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Samples of the Nuremberg Race Laws (the Reich Citizenship Law and the Law for the Protection of German Blood and Honor). Germany, September 15, 1935.
Chart illustrating the Nuremberg laws. The figures represent Germans, Jews, and Mischlinge. Germany, 1935.
Reproduction of the first page of an addendum to the Reich Citizenship Law of September 15, 1935. This is the first of 13 addenda to the original legislation that were issued from November 1935 to July 1943 in order to implement the policy aims of the Reich Citizenship Law.
Chart with the title "Die Nürnberger Gesetze" [Nuremberg Race Laws]. In the fall of 1935, German Jews lost their citizenship according to the definitions posed in these new regulations. Only "full" Germans were entitled to the full protection of the law. This chart was used to aid Germans in understanding the laws. White circles represent "Aryan" Germans, black circles represent Jews, and partially shaded circles represent “mixed raced” individuals. The chart has columns explaining the "Deutschbluetiger" [German-bloods], "Mischling 2. Grades" [Half-breeds 2. Grade], "Mischling 1. Grades" [Half-breeds 1. Grade], and "Jude" [Jew].
What government officials, lawyers, and other professionals were involved in the development, distribution, and implementation of these measures?
Eugenics poster entitled "The Nuremberg Law for the Protection of Blood and German Honor." The illustration is a stylized map of the borders of central Germany upon which is imposed a schematic of the forbidden degrees of marriage between Aryans and non-Aryans and the text of the Law for the Protection of German Blood. The German text at the bottom reads, "Maintaining the purity of blood insures the survival of the German people."
33rd Nazi propaganda slide of a Hitler Youth educational presentation entitled "Germany Overcomes Jewry." The text in German reads: "Zum Schutze des deutschen Blutes vor fremdrassiger Vermischung erliess der Fuhrer die." Translation: "For the protection of German blood against alien race mixing the Führer issued Nuremberg Laws."
This image shows a 1935 poster by the antisemitic Der Stürmer (Attacker) newspaper. The poster justifies prohibiting “interracial” relationships between Jews and non-Jews under the Nuremberg Race Laws.
Many Germans reported suspicions of the “crime” of interracial relationships to the police. The police needed the public to be their “eyes and ears” in this and other matters. Informers were variously motivated by political beliefs, personal prejudices, the desire to settle petty quarrels, or the patriotic desire to be a “good citizen.”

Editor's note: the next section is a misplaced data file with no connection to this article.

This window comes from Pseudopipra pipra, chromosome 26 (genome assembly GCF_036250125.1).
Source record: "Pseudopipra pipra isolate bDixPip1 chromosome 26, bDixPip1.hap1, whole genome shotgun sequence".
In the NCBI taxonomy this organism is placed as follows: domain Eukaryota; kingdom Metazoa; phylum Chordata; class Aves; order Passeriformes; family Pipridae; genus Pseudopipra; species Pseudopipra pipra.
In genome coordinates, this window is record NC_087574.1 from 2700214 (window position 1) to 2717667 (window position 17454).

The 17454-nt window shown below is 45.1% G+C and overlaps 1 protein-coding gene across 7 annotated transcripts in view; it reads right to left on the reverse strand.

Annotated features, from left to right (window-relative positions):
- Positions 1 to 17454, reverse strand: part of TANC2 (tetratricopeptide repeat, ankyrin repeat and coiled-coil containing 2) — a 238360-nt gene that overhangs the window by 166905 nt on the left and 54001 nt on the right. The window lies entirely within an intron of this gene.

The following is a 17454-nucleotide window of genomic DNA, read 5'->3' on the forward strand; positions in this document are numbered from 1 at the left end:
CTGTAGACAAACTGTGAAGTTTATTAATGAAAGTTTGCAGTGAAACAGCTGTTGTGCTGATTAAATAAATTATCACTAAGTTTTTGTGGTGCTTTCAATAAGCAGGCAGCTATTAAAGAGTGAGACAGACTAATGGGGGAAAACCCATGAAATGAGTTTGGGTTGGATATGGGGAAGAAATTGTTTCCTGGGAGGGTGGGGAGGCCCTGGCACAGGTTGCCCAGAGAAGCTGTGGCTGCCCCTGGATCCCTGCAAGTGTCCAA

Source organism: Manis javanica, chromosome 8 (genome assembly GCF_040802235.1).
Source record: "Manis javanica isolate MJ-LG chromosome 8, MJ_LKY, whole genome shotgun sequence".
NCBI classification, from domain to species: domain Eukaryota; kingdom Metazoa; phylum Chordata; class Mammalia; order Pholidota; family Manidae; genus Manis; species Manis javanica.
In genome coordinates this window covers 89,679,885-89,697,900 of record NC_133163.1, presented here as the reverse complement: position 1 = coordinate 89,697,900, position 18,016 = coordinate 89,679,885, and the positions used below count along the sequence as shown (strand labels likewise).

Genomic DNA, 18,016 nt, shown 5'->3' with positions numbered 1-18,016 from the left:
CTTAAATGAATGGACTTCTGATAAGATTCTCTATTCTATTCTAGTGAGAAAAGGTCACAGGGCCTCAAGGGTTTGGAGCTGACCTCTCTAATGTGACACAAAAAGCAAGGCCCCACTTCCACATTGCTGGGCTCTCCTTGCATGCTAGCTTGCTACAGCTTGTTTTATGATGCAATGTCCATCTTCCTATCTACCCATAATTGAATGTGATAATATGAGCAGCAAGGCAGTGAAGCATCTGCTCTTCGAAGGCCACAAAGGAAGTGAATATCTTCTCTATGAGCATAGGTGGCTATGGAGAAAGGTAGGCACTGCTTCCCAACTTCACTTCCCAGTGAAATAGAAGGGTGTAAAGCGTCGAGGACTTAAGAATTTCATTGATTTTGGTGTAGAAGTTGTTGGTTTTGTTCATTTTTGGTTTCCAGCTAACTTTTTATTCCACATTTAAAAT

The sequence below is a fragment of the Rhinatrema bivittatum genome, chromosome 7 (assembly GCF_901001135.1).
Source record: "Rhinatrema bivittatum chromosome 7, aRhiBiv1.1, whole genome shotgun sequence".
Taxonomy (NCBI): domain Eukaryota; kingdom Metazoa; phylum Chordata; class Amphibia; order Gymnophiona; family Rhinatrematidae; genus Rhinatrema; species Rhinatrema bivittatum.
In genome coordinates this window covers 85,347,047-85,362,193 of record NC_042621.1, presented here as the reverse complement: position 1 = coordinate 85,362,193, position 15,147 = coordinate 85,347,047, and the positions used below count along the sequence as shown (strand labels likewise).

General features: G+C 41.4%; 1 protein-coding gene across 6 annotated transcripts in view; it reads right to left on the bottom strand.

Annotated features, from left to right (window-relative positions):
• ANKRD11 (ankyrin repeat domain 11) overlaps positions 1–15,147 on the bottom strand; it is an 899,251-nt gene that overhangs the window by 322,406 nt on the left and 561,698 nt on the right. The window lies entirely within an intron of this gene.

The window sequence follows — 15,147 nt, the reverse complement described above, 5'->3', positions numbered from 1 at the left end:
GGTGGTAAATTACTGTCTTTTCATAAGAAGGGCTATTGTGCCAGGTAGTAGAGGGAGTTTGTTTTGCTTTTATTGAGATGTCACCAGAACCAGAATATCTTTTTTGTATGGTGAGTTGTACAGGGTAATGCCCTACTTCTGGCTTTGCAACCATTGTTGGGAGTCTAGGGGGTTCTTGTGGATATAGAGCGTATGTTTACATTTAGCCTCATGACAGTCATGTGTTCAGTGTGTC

“Everyone cringes with fear,” Jewish professor Victor Klemperer wrote in his diary in August 1933. “No letter, no telephone conversation, no word on the street is safe anymore. Everyone fears the next person may be an informer.”
The poster text reads: “Defiling the Race. Since 1923, Julius Streicher has enlightened the public about defiling the race. In 1935, the Führer declared defiling the race a criminal act, punishable by imprisonment. Nevertheless, thousands of race crimes continue to be committed in Germany by Jews. What is Race Pollution? Why did the Führer decree the Nuremberg Laws? Why does the Jew instigate the German woman to race defilement, systematically and on a mass scale? What are the consequences of defiling the race for the German woman and the German girl? What are the consequences of race defilement for the German Nation? The new Stürmer special issue.”
Fritz Glueckstein (left) on a picnic with his family in Berlin, Germany, 1932. Fritz's father was Jewish—he attended services in a liberal synagogue—and his mother was Christian. Under the Nuremberg Laws of 1935, Fritz would be classified as mixed-raced (Mischling), but since his father was a member of the Jewish religious community, Fritz was classified as a Jew.
Two Jewish girls (cousins Margot and Lotte Cassel) ready for their first day of school in Breslau, Germany, ca. 1937. As was traditional for all children in Germany, the cones were filled with treats to celebrate their first day of school.
Margot's father, Saul, worked in the Teitz department store until he was dismissed following the enactment of the Nuremberg Laws.
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